A lot has been said about EU institutional reform, but what does the Lisbon Treaty change for European Union citizens? How can they expect it to affect them? Euronews asked passers-by in Brussels.They said: “We’ll have a president, and, I think, a unified European foreign affairs policy, won’t we? That’s about all I know.” “Nothing changes, as far as I’m concerned. I guess it’s a contract for the future, to keep Europe strong.” “If it’s going to help, sort of improve the economical situation in Europe, I think it will be beneficial, because we will, compared to earlier stages of the European Union, we will get a little bit more organised.” The treaty adds to the rights of ordinary Europeans. One of the notable novelties is the possibility for them to directly initiate legislation. A million signatures on a petition would compel the European Commission to formally propose their law request for adoption across the Union. Analyst Janis Emmanouilidis talked about the confidence-building side of the text’s ratification: “We need this new treaty in order to send a signal of trust to citizens. Because we worked on the constitutional treaty, on the Lisbon treaty for years, almost a decade, and if the EU wouldn’t have gotten this new treaty this would had be a strong sign of defeat.” A common rule book for policy-setting was agreed in the end, by 27 countries (in spite of some reservations), designed to make their functioning more efficient. What will it change? Using it will tell.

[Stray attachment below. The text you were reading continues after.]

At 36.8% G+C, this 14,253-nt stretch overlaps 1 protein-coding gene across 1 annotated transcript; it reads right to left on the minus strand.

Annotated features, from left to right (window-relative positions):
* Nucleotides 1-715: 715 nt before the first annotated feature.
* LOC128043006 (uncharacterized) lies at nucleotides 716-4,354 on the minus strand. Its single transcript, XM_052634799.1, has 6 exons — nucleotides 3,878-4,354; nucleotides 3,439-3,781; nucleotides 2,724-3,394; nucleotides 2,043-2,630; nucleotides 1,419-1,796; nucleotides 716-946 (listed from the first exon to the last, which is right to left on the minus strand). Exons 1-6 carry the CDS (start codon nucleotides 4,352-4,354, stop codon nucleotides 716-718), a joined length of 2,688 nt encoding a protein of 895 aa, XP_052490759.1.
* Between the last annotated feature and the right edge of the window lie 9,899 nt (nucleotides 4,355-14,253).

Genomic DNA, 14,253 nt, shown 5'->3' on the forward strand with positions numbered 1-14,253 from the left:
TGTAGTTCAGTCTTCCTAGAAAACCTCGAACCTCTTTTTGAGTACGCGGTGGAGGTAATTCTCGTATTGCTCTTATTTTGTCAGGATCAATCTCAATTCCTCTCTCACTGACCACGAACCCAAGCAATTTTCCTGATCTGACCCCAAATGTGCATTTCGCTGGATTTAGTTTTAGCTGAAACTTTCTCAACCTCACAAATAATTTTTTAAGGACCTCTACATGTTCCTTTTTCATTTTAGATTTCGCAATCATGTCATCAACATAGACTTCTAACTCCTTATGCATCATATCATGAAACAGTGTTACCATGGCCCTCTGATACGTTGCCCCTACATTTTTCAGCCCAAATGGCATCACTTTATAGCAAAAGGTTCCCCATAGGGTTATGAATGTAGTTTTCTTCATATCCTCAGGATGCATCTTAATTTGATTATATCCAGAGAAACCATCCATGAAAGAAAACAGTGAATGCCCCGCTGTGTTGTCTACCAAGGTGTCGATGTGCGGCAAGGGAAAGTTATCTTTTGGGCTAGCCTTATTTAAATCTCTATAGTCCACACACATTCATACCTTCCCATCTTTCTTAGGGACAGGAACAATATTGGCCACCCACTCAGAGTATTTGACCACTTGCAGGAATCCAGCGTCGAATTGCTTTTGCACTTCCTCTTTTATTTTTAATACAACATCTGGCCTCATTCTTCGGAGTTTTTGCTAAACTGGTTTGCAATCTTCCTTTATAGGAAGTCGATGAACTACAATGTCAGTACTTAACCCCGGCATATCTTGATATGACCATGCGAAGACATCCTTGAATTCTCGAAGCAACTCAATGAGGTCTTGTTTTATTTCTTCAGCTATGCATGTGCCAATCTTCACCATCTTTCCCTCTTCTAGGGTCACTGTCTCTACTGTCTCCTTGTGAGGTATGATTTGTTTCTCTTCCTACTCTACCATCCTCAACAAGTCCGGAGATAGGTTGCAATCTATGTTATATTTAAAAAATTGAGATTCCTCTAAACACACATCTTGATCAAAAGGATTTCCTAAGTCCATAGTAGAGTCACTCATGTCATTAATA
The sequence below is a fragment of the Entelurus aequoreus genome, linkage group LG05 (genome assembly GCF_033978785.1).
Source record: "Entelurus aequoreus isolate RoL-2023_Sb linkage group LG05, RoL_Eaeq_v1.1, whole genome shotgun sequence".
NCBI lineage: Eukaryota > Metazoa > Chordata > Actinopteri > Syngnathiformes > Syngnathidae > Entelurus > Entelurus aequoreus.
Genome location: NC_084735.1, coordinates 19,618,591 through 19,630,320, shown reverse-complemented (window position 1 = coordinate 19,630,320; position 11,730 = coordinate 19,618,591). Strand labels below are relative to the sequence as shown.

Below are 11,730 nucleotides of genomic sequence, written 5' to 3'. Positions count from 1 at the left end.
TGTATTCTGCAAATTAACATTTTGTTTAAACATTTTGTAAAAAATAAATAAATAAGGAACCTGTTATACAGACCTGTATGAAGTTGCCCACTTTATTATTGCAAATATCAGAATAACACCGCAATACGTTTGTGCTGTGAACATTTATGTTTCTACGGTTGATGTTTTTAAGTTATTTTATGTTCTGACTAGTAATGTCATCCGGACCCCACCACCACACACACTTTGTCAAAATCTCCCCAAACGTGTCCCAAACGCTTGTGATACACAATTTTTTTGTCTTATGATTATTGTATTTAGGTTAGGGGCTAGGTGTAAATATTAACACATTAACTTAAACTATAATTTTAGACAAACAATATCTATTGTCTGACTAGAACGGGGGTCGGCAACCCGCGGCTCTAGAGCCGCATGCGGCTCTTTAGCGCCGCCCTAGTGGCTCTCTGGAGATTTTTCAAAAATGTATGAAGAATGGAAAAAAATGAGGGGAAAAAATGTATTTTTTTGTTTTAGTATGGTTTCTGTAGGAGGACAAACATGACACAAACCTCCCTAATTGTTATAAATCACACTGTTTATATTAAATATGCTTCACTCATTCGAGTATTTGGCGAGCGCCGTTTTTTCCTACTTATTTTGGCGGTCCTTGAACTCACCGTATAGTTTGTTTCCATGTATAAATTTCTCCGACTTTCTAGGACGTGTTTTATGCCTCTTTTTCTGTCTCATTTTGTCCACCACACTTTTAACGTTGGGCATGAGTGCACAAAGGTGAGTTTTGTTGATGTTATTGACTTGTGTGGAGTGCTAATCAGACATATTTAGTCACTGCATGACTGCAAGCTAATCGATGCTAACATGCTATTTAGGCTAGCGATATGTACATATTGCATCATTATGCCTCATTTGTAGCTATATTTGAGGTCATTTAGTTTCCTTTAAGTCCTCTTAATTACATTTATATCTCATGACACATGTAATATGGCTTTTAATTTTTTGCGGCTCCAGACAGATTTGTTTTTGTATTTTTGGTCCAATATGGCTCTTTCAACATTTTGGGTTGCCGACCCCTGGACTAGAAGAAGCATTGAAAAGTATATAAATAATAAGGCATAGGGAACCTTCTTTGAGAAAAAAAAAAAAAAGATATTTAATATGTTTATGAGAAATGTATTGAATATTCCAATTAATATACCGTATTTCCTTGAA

Lisbon Treaty perceptions by ordinary Europeans